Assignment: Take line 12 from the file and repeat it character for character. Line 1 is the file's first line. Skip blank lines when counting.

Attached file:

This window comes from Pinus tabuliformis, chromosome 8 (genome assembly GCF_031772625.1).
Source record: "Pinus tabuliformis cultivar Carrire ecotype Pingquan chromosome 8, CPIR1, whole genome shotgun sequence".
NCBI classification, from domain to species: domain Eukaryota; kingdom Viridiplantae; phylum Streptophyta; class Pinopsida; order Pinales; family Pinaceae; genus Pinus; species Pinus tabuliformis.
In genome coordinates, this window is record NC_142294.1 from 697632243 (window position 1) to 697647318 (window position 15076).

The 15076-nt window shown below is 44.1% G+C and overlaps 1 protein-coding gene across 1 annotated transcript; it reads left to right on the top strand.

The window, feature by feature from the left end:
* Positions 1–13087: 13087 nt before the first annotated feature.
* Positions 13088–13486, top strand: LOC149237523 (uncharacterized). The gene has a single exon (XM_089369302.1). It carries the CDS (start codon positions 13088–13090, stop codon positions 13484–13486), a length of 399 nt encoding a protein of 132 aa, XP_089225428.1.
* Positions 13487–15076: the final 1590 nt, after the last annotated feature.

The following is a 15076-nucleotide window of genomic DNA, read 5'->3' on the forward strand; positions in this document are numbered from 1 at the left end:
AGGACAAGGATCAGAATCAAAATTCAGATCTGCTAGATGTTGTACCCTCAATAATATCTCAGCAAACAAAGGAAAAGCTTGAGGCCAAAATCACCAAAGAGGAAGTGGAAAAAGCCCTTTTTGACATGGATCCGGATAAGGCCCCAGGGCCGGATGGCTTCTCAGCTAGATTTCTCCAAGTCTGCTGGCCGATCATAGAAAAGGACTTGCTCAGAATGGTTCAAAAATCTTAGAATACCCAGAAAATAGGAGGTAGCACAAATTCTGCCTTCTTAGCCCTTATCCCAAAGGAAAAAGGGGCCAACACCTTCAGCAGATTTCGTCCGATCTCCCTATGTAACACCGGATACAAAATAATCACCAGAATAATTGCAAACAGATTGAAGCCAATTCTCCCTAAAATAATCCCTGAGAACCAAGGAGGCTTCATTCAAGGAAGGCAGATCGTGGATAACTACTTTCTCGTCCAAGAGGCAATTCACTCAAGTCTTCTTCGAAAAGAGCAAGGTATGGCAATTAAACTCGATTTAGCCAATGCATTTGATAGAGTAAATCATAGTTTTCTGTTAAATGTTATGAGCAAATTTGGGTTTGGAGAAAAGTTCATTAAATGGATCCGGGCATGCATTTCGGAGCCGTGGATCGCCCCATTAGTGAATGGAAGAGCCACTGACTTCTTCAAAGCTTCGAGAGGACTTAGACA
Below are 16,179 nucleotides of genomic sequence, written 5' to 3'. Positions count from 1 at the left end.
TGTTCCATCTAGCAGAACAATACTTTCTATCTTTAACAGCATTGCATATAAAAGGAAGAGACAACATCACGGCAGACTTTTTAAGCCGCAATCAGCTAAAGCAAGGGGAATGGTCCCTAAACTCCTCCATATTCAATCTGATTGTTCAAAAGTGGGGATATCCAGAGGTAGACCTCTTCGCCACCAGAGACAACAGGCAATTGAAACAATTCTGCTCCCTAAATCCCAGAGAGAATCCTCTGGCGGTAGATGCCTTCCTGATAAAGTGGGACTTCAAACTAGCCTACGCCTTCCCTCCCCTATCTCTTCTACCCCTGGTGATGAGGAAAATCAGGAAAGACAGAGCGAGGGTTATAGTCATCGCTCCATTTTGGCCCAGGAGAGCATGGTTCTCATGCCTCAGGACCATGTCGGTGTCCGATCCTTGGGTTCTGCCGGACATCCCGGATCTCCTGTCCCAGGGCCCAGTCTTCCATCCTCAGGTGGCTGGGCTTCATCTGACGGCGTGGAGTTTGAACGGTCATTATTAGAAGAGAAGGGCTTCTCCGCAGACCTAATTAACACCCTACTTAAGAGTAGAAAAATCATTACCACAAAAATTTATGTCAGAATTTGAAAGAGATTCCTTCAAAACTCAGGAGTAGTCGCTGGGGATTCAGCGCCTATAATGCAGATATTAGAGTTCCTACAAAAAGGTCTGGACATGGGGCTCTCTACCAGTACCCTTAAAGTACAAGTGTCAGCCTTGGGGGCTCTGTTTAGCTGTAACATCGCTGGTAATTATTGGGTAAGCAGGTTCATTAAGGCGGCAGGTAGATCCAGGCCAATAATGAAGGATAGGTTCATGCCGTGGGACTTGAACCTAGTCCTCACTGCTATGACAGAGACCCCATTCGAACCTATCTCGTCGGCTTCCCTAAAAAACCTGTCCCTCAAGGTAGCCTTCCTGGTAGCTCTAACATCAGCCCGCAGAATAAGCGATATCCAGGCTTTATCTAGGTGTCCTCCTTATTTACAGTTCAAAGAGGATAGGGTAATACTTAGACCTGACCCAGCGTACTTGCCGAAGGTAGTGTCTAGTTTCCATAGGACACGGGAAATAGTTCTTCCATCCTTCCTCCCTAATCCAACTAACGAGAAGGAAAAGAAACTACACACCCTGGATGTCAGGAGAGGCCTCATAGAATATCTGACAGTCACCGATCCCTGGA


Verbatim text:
Below are 16,179 nucleotides of genomic sequence, written 5' to 3'. Positions count from 1 at the left end.